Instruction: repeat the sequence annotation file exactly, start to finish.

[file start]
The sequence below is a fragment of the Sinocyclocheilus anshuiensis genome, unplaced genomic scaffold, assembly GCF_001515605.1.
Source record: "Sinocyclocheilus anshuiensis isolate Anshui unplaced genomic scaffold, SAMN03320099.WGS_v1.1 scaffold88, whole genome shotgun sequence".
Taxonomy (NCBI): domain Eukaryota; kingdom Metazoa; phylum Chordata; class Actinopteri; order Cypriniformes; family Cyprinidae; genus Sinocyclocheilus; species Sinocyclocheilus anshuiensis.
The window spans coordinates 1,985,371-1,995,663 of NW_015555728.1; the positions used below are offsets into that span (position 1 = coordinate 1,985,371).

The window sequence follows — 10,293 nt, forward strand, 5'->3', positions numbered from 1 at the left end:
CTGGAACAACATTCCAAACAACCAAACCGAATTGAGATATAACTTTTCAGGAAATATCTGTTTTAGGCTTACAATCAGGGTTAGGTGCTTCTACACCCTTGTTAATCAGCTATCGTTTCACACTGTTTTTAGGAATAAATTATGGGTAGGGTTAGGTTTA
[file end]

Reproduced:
The sequence below is a fragment of the Sinocyclocheilus anshuiensis genome, unplaced genomic scaffold, assembly GCF_001515605.1.
Source record: "Sinocyclocheilus anshuiensis isolate Anshui unplaced genomic scaffold, SAMN03320099.WGS_v1.1 scaffold88, whole genome shotgun sequence".
Taxonomy (NCBI): domain Eukaryota; kingdom Metazoa; phylum Chordata; class Actinopteri; order Cypriniformes; family Cyprinidae; genus Sinocyclocheilus; species Sinocyclocheilus anshuiensis.
The window spans coordinates 1,985,371-1,995,663 of NW_015555728.1; the positions used below are offsets into that span (position 1 = coordinate 1,985,371).

The window sequence follows — 10,293 nt, forward strand, 5'->3', positions numbered from 1 at the left end:
CTGGAACAACATTCCAAACAACCAAACCGAATTGAGATATAACTTTTCAGGAAATATCTGTTTTAGGCTTACAATCAGGGTTAGGTGCTTCTACACCCTTGTTAATCAGCTATCGTTTCACACTGTTTTTAGGAATAAATTATGGGTAGGGTTAGGTTTA